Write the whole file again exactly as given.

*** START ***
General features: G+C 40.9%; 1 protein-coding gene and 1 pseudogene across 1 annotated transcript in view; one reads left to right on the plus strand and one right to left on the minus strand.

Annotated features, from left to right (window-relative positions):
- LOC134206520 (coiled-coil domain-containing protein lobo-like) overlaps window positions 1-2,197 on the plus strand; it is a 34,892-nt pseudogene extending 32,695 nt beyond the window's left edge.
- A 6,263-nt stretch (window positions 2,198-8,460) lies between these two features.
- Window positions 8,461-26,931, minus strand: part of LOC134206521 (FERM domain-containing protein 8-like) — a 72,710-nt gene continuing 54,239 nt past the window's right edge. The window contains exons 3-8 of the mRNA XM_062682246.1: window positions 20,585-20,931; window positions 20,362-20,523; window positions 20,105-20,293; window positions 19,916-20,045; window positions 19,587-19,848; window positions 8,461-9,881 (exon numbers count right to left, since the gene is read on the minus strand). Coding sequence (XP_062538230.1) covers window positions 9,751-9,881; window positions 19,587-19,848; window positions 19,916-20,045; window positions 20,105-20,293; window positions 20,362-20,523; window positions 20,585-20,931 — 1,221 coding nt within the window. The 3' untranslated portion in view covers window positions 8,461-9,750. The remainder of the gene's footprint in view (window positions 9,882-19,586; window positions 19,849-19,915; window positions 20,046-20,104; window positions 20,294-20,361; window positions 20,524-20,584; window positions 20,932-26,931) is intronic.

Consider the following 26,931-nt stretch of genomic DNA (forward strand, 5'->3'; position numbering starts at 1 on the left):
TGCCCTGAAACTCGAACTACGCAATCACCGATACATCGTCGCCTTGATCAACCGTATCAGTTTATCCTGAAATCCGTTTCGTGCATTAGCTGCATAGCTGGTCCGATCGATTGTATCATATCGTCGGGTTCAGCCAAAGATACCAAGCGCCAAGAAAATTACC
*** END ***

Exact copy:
General features: G+C 40.9%; 1 protein-coding gene and 1 pseudogene across 1 annotated transcript in view; one reads left to right on the plus strand and one right to left on the minus strand.

Annotated features, from left to right (window-relative positions):
- LOC134206520 (coiled-coil domain-containing protein lobo-like) overlaps window positions 1-2,197 on the plus strand; it is a 34,892-nt pseudogene extending 32,695 nt beyond the window's left edge.
- A 6,263-nt stretch (window positions 2,198-8,460) lies between these two features.
- Window positions 8,461-26,931, minus strand: part of LOC134206521 (FERM domain-containing protein 8-like) — a 72,710-nt gene continuing 54,239 nt past the window's right edge. The window contains exons 3-8 of the mRNA XM_062682246.1: window positions 20,585-20,931; window positions 20,362-20,523; window positions 20,105-20,293; window positions 19,916-20,045; window positions 19,587-19,848; window positions 8,461-9,881 (exon numbers count right to left, since the gene is read on the minus strand). Coding sequence (XP_062538230.1) covers window positions 9,751-9,881; window positions 19,587-19,848; window positions 19,916-20,045; window positions 20,105-20,293; window positions 20,362-20,523; window positions 20,585-20,931 — 1,221 coding nt within the window. The 3' untranslated portion in view covers window positions 8,461-9,750. The remainder of the gene's footprint in view (window positions 9,882-19,586; window positions 19,849-19,915; window positions 20,046-20,104; window positions 20,294-20,361; window positions 20,524-20,584; window positions 20,932-26,931) is intronic.

Consider the following 26,931-nt stretch of genomic DNA (forward strand, 5'->3'; position numbering starts at 1 on the left):
TGCCCTGAAACTCGAACTACGCAATCACCGATACATCGTCGCCTTGATCAACCGTATCAGTTTATCCTGAAATCCGTTTCGTGCATTAGCTGCATAGCTGGTCCGATCGATTGTATCATATCGTCGGGTTCAGCCAAAGATACCAAGCGCCAAGAAAATTACC